As you may have noticed, last week we rolled out some exciting new features and functionality on compete.com. Over the next few weeks, our Product team will be writing a series of posts to shed some light on the new elements of the site, and walk through some specific usage scenarios to help you understand the value of the latest and greatest from compete.com. We welcome any feedback you have, and invite you to email our product team directly at firstname.lastname@example.org. Today’s discussion addresses the new tagging system on the site.
What’s a tag?
A tag is essentially just a word-based label given to a "thing" by any user that is then viewable by all users. In the case of tags on compete.com, you’re tagging web sites with any label or description you think accurately describes the particular site for you.
Where do the tags on compete.com come from?
Put simply, the tags come from you. Anyone with a free MyCompete account can contribute tags to compete.com.
What are the rules?
There are no real "rules" for what a tag can be. For instance, you might tag linkedin.com as "jobs", "professional-networking", "technology", and "b2b"; all the tags describe linkedin.com accurately, but represent different things to different users in different contexts. That’s okay: it is up to you to determine which tags make the most sense.
However, in an attempt to make tags as useful to as many users as possible, you’re only able to use A-Z, 0-9, and “-” for multi-word tags. One of the biggest problems of any tagging system is formatting the same tags in different ways (For example, Monster truck vs. Monster-truck vs. Monster Trucks). We’ve also compiled a list of words and terms deemed not "friendly" that cannot be added as tags.
We think our formatting rules are free enough to let you enter the tag you want without jeopardizing the usefulness of the entire system for the rest of the community.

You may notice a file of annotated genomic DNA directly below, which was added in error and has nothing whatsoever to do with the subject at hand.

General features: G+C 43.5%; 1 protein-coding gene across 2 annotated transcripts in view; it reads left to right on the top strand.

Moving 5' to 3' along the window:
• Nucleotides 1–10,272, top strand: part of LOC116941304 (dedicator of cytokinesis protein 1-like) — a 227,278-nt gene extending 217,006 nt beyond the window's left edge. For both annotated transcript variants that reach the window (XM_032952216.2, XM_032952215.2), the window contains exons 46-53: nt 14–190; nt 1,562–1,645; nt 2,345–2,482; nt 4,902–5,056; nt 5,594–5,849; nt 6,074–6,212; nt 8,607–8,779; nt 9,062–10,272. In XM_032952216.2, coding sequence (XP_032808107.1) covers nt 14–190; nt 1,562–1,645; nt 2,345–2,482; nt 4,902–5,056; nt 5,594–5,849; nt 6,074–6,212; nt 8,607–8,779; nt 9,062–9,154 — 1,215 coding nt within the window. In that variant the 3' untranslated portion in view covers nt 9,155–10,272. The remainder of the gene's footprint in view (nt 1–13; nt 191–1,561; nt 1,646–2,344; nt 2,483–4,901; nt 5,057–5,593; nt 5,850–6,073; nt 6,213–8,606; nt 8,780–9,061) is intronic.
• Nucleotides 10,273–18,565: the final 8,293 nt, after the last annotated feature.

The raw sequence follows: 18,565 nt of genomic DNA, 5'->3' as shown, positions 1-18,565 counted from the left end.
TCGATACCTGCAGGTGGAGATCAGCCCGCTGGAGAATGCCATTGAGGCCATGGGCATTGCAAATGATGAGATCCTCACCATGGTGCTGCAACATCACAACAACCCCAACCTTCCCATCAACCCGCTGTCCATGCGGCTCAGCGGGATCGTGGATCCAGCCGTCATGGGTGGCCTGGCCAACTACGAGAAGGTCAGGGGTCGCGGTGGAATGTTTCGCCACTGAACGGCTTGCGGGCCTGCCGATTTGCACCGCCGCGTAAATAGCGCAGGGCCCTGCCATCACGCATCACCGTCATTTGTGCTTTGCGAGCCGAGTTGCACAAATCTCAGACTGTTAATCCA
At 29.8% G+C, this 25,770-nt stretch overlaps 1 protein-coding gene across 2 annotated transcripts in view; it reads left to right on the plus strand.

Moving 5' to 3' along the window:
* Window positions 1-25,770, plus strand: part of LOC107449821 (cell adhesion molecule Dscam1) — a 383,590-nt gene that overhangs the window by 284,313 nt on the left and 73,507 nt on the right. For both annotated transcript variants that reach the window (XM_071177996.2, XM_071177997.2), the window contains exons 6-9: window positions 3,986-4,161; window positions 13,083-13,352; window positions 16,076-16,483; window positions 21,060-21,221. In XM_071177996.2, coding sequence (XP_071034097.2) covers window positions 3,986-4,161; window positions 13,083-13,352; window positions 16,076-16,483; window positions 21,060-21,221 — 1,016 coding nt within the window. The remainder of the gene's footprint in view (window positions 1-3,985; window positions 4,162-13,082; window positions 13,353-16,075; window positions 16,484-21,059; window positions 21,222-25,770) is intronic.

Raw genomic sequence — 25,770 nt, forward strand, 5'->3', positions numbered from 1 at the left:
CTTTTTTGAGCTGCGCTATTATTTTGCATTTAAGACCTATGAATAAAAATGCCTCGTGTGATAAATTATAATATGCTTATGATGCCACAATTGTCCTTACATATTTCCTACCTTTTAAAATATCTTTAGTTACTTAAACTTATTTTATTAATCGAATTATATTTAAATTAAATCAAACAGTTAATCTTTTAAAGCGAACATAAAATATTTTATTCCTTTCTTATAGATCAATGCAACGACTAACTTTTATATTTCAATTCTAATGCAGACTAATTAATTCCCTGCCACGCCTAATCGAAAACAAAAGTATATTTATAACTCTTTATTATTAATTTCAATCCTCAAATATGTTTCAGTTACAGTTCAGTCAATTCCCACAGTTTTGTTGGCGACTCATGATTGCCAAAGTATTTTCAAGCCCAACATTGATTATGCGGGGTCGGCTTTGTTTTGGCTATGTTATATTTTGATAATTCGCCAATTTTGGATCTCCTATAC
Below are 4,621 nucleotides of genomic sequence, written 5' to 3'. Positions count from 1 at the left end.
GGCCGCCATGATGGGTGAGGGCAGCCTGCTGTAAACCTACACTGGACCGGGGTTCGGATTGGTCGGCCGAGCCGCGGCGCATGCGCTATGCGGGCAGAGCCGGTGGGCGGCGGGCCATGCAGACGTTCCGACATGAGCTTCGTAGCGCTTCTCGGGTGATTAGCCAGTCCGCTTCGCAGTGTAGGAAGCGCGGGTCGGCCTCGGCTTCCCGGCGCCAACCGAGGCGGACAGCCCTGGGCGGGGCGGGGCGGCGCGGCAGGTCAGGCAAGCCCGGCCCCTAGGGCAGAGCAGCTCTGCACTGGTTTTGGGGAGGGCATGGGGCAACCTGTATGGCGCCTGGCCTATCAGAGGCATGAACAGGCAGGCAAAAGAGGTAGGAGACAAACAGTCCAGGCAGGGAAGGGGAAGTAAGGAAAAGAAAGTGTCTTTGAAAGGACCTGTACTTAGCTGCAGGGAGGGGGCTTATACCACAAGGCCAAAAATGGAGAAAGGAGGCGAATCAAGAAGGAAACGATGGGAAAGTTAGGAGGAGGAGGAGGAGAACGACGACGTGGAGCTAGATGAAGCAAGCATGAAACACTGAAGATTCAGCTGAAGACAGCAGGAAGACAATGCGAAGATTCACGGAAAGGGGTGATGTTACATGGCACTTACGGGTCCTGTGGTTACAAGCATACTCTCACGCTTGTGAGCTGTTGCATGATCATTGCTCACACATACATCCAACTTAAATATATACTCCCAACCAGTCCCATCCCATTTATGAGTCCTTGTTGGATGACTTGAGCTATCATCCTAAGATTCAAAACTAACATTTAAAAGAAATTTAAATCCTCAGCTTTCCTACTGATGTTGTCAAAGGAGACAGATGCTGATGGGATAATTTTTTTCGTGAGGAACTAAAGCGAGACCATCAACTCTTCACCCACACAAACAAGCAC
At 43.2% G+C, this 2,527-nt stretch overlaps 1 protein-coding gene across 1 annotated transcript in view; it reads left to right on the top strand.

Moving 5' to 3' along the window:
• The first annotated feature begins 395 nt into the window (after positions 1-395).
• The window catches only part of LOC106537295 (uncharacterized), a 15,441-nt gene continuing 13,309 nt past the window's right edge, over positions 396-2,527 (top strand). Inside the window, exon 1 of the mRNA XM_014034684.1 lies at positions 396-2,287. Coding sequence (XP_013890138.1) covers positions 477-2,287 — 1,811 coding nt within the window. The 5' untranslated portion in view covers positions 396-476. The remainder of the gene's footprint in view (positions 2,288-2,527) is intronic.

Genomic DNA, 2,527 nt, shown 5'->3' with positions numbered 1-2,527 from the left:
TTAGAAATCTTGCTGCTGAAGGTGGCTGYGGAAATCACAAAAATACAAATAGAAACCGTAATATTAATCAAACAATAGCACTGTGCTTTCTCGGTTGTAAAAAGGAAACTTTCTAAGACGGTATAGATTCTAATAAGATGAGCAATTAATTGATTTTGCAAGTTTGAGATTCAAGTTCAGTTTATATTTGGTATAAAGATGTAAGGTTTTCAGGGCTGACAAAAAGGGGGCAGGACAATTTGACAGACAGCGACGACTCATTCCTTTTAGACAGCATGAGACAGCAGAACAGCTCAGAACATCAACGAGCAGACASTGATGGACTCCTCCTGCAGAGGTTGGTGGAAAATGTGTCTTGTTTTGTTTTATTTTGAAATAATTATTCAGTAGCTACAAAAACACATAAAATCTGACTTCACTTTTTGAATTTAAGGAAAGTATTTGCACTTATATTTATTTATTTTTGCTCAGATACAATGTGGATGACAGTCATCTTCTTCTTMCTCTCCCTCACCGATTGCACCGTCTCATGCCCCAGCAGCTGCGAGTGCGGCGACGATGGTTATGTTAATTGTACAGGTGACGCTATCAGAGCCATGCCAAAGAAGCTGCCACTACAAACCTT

Why would you want to do the work of labeling sites on compete.com?
Good Question. First, as with any tagging feature, our system gives you a way to group and organize different things (sites) with exactly the meaning you want. For example, if you want to group all the New England car dealership sites together, you can.
Second, you can help shape the collective "folksonomy" (tags version of a taxonomy) of any tag group. You can watch as the size of individual sites rises and falls based on the crowd’s opinion of their relevance in the Tag Profile.
Using all the collective brainpower and efforts of all compete.com users should produce an accurate picture of how people view different web properties that a single user could never produce. It’s a "Wisdom of the Crowds" approach for website classification.
How do I add a tag?
From the Site Profile page you contribute tags in two ways.
- You can add new tags with the help of an autosuggest feature that returns both the most popular tags for the letters you’ve typed (blue) as well as some suggestions based on the previous Tags you’ve added (green – MyTags).
- You can vote up (+) an existing tags, or down (-) a tag you’ve already voted up.
Why are tags/sites different sizes and colors?
The size of a tag on the Site Profile page, or a site on the Tag Profile page reflects the number of times all users on compete.com have "voted" that tag-site combination up. Basically the bigger the tag, the more people "agree" that it should be in that category"
The green and blue are a quick way for you to distinguish both on the Site Profile page, and the Tag Profile page that tags you’ve actually interacted with. If you either added or voted up (+) a tag it will appear in green, if not it will appear in blue. On both pages you also have the ability to filter and see only the green tags you’ve interacted with.